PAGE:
Finn Mackay, a feminist activist and academic has organised the Reclaim the Night march in London for the past six years, believes that men do have a role to play within feminism, but — it is not coming along to meetings and taking part in the decision-making process. “They can stop rape by not raping, and bring the sex industry to its knees by not paying for sex,” says MacKay, without a trace of irony. “Oppression doesn’t just happen to women like bad weather. Men as a group systematically oppress and exploit women, and feminism is the political movement to challenge and change that.”

If that's what you believe, then why not be a radical lesbian separatist feminist? And why not believe that marriage, as a patriarchal institution, should be abolished:
I absolutely agree that fighting for the rights for same-sex marriage is going too far. I would outlaw marriage for everyone, including heterosexuals...

There are two paths here. One path is to accept the claims of feminist patriarchy theory - in which case it makes sense for women to avoid friendly relations with men. The other path is to scrutinise these claims. Is it really true that men as a class have acted to perpetrate violence and oppression on women? Couldn't the very opposite claim be argued for? That men as a class have acted to protect women from violence and to work to improve the circumstances of women?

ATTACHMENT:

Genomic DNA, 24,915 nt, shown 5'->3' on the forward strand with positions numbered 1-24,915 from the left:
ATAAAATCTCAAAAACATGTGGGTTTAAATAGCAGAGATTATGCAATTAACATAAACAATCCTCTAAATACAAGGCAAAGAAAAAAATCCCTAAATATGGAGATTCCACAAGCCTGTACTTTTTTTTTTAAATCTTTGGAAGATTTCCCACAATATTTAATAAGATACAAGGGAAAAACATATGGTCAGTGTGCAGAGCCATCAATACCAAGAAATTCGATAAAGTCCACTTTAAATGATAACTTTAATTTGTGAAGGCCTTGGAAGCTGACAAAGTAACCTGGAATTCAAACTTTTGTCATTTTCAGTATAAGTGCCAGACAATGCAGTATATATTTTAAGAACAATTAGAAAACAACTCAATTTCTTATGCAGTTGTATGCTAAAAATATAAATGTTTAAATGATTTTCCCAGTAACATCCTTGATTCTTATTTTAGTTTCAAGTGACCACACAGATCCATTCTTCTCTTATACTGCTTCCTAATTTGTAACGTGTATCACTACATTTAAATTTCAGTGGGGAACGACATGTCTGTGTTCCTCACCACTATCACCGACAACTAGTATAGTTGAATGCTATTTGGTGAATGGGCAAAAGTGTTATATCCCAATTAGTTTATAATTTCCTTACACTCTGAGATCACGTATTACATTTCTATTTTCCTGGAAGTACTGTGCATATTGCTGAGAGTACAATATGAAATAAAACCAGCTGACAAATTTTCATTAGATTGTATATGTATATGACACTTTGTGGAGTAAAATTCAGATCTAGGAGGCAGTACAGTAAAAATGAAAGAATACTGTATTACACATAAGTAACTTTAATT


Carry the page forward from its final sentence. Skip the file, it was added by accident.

In Western societies there was traditionally a very strong ethos amongst men that it was dishonourable to commit an act of violence toward women. So if men acted as a class it was to repudiate violence against women rather than to commit it.

Similarly, there was a strong ethos amongst men that they should work hard to support their wives and families. Many tens of millions of men have laboured on behalf of their families when they could have had easier lives living for themselves alone.

There is a much more positive reading of the masculine than the one normally pursued by feminists like Julie Bindel - and it's a reading that permits women to openly embrace their heterosexuality.

Monday, September 24, 2012

English Rose

Not a song I expected from Paul Weller, but hope you enjoy:

No matter where I roam
I will come back to my English rose
For no bonds can ever tempt me from she
I've sailed the seven seas,
Flown the whole blue sky.
But I've returned with haste to where my
Love does lie.
No matter where I go
I will come back to my English Rose
For nothing can ever tempt me from she.
I've searched the secret mists
I've climbed the highest peaks
Caught the wild wind home
To hear her soft voice speak
No matter where I roam
I will return to my English Rose
For no bonds can ever keep me from she.

I've been to ancient worlds
I've scoured the whole universe
And caught the first train home
To be at her side.
No matter where I roam
I will return to my English Rose
For no bonds, nothing and no-one can ever keep me from she

Sunday, September 23, 2012

Big fall in life expectancy for less educated white women

Laura Wood has a really interesting post up about mortality rates in the U.S.

The data shows that life expectancy has fallen sharply for less educated whites in the U.S., particularly for less educated white women: